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Hi, just to add to this, my children then aged 6 and 7 years old lost their dad two years ago very suddenly, we sat them down and told them that God needed their dad's help in heaven and that their dad would be watching over them (they never cried, which worried me at the time), it was two weeks before Christmas and their dad had brought them a small tree and decorations the day before, so we put up the tree in his memory. Which we have done the for last two years talking and remembering him, we talk about him if the children wish. This Christmas the school where my children go ask for each child to bring in a decoration for their tree for the school to keep, both my children took one in each off the tree that their dad had brought, so that their dad could watch the school play. I think adults find it harder than children. Children just need to be able to talk if they want to. Just be the same with this child as you were before and talk if they want to.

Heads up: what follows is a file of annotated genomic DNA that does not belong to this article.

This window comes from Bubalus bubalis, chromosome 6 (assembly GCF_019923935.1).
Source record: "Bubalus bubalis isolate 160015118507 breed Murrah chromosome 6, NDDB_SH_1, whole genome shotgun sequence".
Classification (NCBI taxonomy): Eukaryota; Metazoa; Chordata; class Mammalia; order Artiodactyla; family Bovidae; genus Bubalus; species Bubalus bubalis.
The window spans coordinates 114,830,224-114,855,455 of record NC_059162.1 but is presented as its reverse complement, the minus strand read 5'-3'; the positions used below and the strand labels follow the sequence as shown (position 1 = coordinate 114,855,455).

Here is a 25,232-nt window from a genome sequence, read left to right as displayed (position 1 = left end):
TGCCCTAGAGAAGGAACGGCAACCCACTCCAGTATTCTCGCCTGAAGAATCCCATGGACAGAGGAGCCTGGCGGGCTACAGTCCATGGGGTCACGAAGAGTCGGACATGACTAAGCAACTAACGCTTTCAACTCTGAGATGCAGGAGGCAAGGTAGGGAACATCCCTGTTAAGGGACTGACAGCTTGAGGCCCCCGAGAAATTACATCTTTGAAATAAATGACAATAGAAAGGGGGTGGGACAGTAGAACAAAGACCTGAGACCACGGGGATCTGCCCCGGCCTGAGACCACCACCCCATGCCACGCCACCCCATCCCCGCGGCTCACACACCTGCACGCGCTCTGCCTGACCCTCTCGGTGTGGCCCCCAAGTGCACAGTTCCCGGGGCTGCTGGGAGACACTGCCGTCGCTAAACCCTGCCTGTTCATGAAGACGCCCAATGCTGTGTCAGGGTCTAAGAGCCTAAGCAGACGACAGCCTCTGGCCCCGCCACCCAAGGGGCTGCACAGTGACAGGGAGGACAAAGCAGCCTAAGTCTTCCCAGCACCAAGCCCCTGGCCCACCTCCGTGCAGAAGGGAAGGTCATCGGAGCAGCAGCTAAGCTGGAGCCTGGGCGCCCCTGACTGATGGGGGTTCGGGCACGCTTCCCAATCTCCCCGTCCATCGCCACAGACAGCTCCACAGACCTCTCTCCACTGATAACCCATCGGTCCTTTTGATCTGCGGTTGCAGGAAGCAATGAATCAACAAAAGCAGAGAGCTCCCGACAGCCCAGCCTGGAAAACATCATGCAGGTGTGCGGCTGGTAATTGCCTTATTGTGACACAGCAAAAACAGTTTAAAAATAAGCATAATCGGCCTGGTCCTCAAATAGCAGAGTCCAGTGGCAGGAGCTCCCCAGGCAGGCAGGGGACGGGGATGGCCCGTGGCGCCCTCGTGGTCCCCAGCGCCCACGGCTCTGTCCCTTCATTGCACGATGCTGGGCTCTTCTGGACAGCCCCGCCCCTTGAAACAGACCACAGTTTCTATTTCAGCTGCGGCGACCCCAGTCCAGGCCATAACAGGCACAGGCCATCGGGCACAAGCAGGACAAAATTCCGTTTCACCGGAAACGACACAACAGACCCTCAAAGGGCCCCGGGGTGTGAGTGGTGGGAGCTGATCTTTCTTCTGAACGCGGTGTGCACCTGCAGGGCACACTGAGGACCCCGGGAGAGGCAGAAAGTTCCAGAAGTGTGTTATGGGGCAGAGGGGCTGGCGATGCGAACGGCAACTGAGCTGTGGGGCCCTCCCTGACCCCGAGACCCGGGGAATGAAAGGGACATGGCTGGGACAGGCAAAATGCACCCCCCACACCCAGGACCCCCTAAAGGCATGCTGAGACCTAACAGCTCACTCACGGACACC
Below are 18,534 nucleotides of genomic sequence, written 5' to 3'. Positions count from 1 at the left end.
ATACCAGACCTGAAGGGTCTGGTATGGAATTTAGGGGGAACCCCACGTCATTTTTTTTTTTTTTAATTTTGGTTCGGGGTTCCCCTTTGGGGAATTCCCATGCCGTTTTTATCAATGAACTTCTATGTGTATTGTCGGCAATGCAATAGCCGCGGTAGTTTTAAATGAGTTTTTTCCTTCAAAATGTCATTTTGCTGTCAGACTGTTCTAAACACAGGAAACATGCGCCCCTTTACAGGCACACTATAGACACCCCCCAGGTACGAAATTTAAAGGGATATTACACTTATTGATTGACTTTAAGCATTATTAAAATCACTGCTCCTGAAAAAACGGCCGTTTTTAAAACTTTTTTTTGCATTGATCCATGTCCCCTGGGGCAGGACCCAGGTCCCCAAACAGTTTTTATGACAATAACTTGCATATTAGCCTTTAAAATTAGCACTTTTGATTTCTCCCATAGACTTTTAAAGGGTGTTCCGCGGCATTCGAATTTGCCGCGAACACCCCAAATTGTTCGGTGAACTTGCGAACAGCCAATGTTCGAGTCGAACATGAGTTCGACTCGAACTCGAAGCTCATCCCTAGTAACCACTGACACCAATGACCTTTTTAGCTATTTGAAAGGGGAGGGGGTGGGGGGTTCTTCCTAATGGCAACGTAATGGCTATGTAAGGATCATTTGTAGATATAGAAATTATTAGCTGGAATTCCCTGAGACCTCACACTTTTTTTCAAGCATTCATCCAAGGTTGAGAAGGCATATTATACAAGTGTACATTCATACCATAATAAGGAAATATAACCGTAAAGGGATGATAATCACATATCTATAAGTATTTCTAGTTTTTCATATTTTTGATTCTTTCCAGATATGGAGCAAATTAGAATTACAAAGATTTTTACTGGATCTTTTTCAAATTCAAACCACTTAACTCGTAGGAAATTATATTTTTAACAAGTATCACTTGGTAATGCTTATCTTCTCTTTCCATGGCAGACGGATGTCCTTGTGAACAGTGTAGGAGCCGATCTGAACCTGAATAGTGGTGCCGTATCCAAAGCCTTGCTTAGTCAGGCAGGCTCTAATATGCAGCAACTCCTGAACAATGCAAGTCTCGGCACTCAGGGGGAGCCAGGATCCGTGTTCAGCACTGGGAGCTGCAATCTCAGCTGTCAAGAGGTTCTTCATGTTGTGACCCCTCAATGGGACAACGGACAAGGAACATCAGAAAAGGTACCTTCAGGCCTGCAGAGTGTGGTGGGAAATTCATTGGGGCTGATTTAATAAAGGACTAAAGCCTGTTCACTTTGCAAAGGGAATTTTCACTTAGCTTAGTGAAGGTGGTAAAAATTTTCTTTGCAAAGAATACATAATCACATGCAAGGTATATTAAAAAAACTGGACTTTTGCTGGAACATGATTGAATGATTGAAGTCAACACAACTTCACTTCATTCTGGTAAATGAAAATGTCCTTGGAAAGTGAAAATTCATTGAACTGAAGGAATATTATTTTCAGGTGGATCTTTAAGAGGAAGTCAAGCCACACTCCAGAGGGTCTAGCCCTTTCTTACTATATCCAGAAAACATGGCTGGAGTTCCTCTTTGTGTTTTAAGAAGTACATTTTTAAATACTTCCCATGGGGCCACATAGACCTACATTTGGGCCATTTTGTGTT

Sorry my first post was such a sad one but felt I had to reply, so hello to everyone.

 

Sarah

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And hello to you too Sarah and thanks for making that lovely first post and your way of remembering. I think you are right, children are remarkably resilient, and adults find it so much harder to deal with than children as we worry so much about 'getting it right'

 

Emma I hope today went Ok for you. One thing I was talking with a colleague recently about was a child who recently lost her brother having a pink heart in class (she was about 6 I think). Whenever she felt overwhelmed by anything or just wanted to talk, cry, or remember, she showed the pink heart and was able to leave the room to go to one of the two people who had especially bonded with her. Apparently it worked very effectively, and for the first few weeks when she needed it a lot, the school made sure one of the two people was available. After a while, when another child lost her mum, she said 'I don't need my pink heart any more, Il give it to so and so'. And so she did. I thought it was a lovely idea.

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Welcome Sarah: thank you for such a moving post and for sharing such a personal experience.

 

Emma: I hope it all goes well for you at this difficult time - I know that you'll want to do the best you possibly can to support this family, and it can be so hard knowing what to do for the best. Good luck.

 

Maz